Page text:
USS Rijndam (ID-2505)

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Name: USS Rijndam (ID-2505)
Builder: Harland & Wolff Ltd.
Belfast, Ireland
Launched: 1901
Acquired: March 1918
Commissioned: 1 May 1918
Decommissioned: 22 October 1919
Fate: returned to owner; scrapped 1929
General characteristics
Displacement: 23,650 tons
Length: 560 ft (170 m)
Beam: 62 ft 4 in (19.00 m)
Draft: 32 ft 3.5 in (9.843 m)
Depth of hold: 26 ft 2 in (7.98 m)
Speed: 15 knots (28 km/h)
Troops: 3,000
Complement: 636
Armament: 4 × 6-inch (150 mm) guns
2 × 1 pounders
2 × machine guns

USS Rijndam (ID-2505) was a transport for the United States Navy during World War I. Both before and after her Navy service she was known as SS Rijndam or Ryndam as an ocean liner for the Holland America Line.


Rijndam was launched during 1901 by Harland & Wolff Ltd. of Belfast, Northern Ireland, as a steel passenger liner for the Holland America Line.[1]

On 25 May 1915, Rijndam was rammed by the Norwegian-flagged fruit steamer Joseph J. Cuneo about 10 nautical miles (19 km) south of the Nantucket Shoals. Responding to the SOS, U.S. Navy battleships Texas, South Carolina, Louisiana, and Michigan, rescued 230 passengers from the damaged liner.[2][3]

Interned at New York during World War I, she was seized during March 1918 by United States Customs officials along with 88 other Dutch vessels, 31 of which entered U.S. Navy service. Rijndam was commissioned 1 May 1918 at New York for service as a troopship, with Commander John J. Hannigan in command.[1]

Rijndam departed New York 10 May 1918 on the first of six convoy voyages to Europe before the war's end,[1] accompanied by President Lincoln, Covington, British troopship Dwinsk, and Italian steamers Caserta and Dante Alighieri. The group rendezvoused with a similar group that left Newport News, Virginia, the same day, consisting of American transports Lenape, Pastores, Wilhelmina, Princess Matoika, Antigone, and Susquehanna, the British troopship Template:HMT, and the Italian Duca d'Aosta.[4][5] American cruiser Frederick served as escort for the assembled ships, which were the 35th U.S. convoy of the war.[4] On 20 May, the convoy sighted and fired on a "submarine" that turned out to be a bucket; the next day escort Frederick left the convoy after being relieved by 11 destroyers. Three days later the convoy sighted land at 06:30 and anchored at Brest that afternoon.[6]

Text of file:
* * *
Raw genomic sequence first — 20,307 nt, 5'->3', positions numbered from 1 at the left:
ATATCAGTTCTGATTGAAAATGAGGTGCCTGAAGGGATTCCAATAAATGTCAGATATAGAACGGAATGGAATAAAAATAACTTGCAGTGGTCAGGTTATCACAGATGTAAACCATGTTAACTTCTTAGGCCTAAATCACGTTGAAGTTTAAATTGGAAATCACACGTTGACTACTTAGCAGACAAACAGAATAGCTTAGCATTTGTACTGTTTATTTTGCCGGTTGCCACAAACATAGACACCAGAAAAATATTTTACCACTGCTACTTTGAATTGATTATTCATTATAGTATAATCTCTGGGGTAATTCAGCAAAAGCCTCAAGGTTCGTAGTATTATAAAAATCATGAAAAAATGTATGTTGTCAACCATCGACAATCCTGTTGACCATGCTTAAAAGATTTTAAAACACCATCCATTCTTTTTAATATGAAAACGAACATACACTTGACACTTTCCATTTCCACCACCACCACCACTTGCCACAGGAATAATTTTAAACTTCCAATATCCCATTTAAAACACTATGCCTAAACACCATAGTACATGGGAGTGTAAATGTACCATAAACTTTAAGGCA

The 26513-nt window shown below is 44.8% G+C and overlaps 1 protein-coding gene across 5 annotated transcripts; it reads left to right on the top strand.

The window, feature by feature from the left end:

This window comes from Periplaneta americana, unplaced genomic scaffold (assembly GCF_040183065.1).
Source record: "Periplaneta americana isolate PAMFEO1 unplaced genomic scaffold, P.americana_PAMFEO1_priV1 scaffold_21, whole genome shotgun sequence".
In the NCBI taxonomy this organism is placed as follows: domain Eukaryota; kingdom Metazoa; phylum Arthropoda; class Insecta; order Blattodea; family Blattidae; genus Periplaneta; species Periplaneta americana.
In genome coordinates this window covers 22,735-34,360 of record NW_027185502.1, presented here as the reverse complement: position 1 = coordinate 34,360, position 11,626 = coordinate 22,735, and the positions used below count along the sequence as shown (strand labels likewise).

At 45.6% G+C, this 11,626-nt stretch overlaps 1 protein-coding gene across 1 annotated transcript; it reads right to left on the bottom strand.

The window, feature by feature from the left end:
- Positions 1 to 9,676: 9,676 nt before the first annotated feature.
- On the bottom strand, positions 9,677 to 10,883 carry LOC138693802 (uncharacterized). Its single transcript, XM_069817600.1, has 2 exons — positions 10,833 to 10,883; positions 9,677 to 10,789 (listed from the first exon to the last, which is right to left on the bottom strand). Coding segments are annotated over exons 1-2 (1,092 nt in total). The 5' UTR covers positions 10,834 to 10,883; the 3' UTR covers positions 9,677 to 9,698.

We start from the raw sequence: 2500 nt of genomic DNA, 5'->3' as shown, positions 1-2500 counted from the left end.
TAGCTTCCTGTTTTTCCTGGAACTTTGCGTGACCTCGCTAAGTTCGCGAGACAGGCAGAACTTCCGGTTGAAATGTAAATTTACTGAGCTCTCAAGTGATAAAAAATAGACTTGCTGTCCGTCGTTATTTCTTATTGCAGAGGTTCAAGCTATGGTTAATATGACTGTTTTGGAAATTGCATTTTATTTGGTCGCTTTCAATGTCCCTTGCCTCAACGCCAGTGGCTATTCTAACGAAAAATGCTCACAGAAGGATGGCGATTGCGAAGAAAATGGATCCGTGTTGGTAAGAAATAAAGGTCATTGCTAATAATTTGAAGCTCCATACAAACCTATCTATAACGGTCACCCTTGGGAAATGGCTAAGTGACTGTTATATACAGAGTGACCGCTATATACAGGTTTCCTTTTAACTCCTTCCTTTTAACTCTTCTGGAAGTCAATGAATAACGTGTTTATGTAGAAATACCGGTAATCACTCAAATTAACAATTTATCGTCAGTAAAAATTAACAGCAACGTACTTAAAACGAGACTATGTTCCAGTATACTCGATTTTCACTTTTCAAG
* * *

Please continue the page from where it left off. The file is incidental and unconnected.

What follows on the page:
On her return journey on 31 May 1918, Rijndam was nearly torpedoed in the same attack by German submarine U-90 that resulted in the loss of President Lincoln.[1][7] Rijndam was able to avoid the torpedoes and, shortly afterward, nearly rammed a submarine cruising at periscope depth.[1]

On her next transport voyage, Rijndam left New York on 15 June with Kroonland, Finland, DeKalb, George Washington, Covington, Italian steamer Dante Alighieri, and British steamer Vauban and met up with the Newport News portion of the convoy—which included Template:USAT, Wilhelmina, Princess Matoika, Pastores, and British troopship Template:HMT—the next morning and set out for France.[8][9] The convoy was escorted by cruisers North Carolina and Frederick, and destroyers Stevens and Fairfax;[9] battleship Texas and several other destroyers joined in escort duties for the group for a time.[8] The convoy had a false alarm when a floating barrel was mistaken for submarine, but otherwise uneventfully arrived at Brest on the afternoon of 27 June.[9][10]

Rijndam landed troops and supplies at Brest, France, on three more occasions through November 1918, and called once at Saint-Nazaire during July. Rijndam made seven round-trip voyages from Quiberon, Saint-Nazaire, and Brest, France, following the end of World War I, returning U.S. troops and personnel to Newport News, Virginia; Norfolk, Virginia; Hoboken, New Jersey; and New York.[1]

In March 1919, Rijndam and Princess Matoika raced each other from Saint-Nazaire to Newport News in a friendly competition that received national press coverage in the United States.[11][12] Rijndam, the slower ship, was just able to edge out the Matoika—and cut two days from her previous fastest crossing time—by appealing to the honor of the soldiers of the 133rd Field Artillery returning home aboard her and employing them as extra stokers for her boilers.[13]

She carried over 3,000 passengers on many of her 26 trips across the Atlantic, completing her active service upon arrival at New York 4 August 1919 from Brest. Transferred from the Cruiser and Transport Force on 11 August 1919 to the custody of the 3rd Naval District, Rijndam was decommissioned and returned to her former owner on 22 October 1919 at New York. Rijndam resumed her mercantile career under the Dutch flag, remaining active until scrapped during 1929.[1]


  1. 1.0 1.1 1.2 1.3 1.4 1.5 1.6 "Rijndam". DANFS. 
  2. Ferguson
  3. "Ryndam rammed at sea" (PDF). The New York Times: p. 1. 1915-05-27. Retrieved 2008-04-17. 
  4. 4.0 4.1 Crowell and Wilson, p. 609. Cite error: Invalid <ref> tag; name "C&W-609" defined multiple times with different content
  5. Gleaves, p. 202.
  6. Pollard, p. 27.
  7. "President Lincoln". DANFS. Retrieved 2008-04-10.  Dwinsk was sunk by U-151 on her return journey as well. See: German submarine activities, p. 48.
  8. 8.0 8.1 Cutchins and Stewart, p. 67.
  9. 9.0 9.1 9.2 Crowell and Wilson, p. 610–11.
  10. Cutchins and Stewart, p. 68.
  11. "Chicago troops reach U. S. after race over ocean". Chicago Daily Tribune: p. 4. 1919-03-21. 
  12. ""Old Hickory" boys go to Charleston". The Atlanta Constitution: p. 10. 1919-03-21. 
  13. Harlow, p. 195, quoting Kent Watson from History of the 133d Regiment.


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